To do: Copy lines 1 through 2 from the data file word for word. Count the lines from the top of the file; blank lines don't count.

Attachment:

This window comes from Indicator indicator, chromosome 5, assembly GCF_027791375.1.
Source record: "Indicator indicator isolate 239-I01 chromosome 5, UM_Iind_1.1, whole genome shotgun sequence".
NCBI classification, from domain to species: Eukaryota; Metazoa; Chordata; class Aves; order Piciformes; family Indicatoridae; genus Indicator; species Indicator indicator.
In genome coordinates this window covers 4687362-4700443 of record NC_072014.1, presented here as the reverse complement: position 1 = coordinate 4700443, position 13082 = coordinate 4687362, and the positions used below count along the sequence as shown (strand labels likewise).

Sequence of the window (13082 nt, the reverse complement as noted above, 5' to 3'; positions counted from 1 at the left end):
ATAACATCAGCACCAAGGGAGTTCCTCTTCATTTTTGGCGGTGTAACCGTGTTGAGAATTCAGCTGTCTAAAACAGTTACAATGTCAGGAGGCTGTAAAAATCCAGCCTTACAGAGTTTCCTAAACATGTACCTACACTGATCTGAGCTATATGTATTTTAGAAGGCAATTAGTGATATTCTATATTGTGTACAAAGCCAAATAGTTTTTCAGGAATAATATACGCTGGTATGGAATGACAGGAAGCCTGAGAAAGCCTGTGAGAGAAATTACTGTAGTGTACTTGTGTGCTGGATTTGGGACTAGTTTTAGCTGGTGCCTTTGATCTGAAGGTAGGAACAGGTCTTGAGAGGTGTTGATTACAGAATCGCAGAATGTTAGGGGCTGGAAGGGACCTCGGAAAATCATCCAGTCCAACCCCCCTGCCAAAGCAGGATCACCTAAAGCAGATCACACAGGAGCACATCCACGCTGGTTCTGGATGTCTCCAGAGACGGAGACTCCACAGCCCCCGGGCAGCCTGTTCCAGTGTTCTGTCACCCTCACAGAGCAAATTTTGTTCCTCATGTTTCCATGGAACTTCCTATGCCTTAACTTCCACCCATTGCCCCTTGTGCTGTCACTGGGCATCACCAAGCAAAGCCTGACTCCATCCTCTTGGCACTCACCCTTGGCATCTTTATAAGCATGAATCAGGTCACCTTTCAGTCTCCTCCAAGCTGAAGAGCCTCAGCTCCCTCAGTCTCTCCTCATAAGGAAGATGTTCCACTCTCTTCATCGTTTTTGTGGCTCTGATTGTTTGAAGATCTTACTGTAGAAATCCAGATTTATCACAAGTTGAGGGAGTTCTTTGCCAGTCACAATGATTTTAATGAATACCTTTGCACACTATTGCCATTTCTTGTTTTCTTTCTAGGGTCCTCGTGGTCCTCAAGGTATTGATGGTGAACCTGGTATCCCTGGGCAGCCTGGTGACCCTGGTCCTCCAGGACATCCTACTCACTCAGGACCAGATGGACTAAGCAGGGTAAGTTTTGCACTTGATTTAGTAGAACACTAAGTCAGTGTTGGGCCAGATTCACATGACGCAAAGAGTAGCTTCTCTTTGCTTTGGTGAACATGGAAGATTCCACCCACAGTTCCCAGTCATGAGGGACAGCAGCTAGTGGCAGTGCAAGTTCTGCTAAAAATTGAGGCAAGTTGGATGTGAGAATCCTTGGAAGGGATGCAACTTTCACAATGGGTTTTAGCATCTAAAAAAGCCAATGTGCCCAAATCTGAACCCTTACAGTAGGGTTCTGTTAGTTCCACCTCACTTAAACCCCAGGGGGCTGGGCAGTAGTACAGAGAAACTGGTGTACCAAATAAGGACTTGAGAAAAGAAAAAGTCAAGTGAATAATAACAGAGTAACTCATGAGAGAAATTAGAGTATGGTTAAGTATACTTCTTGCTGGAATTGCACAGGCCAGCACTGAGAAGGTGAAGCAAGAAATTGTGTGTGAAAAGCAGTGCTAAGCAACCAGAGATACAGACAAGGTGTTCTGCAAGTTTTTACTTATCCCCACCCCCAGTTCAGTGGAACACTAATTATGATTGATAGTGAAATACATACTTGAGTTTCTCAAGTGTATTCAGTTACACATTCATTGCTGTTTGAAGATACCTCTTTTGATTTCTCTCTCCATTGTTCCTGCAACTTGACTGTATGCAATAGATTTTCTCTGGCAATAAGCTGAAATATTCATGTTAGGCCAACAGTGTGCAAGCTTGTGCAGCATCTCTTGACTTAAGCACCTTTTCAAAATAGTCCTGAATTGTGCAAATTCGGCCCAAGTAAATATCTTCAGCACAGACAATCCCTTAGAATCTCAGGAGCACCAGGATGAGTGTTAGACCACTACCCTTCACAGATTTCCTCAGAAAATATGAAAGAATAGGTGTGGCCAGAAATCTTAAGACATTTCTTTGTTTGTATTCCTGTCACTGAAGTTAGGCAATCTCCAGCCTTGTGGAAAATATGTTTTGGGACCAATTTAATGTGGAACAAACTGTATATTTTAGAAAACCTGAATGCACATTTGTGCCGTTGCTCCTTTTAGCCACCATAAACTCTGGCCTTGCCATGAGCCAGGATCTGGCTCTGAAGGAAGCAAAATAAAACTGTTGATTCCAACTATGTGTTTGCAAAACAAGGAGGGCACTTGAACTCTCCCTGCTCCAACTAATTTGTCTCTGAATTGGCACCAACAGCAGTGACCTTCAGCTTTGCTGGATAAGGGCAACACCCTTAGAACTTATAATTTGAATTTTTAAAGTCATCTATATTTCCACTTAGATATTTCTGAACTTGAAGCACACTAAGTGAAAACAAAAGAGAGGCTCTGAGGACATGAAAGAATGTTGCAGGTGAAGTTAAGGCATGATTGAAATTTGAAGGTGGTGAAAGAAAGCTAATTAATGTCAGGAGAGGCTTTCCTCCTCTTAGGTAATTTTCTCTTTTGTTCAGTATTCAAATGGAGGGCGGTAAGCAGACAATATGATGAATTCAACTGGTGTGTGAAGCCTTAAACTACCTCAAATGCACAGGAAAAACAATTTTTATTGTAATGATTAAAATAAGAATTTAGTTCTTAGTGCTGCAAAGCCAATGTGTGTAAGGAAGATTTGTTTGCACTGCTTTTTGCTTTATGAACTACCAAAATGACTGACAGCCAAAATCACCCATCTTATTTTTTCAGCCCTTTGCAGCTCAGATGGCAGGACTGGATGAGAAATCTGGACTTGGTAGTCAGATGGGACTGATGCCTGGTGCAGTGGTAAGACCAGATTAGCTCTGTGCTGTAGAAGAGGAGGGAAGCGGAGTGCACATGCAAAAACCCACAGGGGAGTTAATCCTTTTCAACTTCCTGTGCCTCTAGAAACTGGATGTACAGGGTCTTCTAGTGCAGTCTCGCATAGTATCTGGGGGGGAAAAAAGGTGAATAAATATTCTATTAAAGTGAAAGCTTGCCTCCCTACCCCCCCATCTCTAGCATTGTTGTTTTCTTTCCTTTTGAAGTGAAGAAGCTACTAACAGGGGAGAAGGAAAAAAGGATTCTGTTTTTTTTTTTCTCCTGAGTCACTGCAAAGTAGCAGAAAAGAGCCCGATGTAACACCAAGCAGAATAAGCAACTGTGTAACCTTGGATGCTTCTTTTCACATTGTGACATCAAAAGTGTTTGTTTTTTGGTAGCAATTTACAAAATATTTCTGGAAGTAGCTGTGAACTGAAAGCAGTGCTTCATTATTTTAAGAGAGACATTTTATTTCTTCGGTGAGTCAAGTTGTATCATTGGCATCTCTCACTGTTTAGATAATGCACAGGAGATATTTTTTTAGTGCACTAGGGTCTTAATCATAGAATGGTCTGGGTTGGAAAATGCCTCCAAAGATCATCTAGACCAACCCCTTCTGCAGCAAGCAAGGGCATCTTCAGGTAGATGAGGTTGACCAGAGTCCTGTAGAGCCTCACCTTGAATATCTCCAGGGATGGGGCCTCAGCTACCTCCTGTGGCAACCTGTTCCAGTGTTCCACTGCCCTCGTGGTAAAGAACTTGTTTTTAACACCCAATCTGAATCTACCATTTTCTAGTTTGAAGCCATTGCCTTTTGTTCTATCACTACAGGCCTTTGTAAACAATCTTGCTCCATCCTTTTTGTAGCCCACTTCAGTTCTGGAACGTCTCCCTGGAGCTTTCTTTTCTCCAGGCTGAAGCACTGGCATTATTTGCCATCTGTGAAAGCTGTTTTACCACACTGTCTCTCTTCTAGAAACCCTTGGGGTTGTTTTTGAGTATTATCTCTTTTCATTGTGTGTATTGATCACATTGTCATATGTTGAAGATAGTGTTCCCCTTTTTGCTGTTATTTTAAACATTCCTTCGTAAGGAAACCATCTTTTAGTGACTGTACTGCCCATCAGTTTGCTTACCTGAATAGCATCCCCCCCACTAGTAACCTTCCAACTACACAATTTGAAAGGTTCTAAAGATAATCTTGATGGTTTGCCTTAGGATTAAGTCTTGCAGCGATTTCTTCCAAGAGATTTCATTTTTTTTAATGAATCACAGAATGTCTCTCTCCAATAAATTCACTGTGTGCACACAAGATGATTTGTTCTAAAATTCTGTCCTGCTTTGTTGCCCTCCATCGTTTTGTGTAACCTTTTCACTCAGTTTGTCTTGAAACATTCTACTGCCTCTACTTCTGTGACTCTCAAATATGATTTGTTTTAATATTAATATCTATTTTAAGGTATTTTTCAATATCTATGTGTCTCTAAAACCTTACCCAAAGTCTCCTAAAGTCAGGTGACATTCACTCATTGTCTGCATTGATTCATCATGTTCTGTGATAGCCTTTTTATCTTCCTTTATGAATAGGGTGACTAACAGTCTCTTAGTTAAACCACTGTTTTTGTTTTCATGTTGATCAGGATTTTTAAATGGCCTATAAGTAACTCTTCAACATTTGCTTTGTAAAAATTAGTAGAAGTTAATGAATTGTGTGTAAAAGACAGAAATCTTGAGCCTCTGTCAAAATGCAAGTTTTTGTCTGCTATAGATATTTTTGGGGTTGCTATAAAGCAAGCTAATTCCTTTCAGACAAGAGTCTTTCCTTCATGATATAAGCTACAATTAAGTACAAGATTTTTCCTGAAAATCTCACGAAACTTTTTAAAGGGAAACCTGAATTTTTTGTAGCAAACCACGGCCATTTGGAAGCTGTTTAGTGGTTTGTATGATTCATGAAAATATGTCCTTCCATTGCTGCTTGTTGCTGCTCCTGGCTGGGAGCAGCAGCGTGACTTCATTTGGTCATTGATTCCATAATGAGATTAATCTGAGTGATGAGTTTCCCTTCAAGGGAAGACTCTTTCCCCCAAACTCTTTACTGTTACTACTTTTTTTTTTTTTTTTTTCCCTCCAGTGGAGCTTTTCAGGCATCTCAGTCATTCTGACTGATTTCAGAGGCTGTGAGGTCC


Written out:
This window comes from Indicator indicator, chromosome 5, assembly GCF_027791375.1.
Source record: "Indicator indicator isolate 239-I01 chromosome 5, UM_Iind_1.1, whole genome shotgun sequence".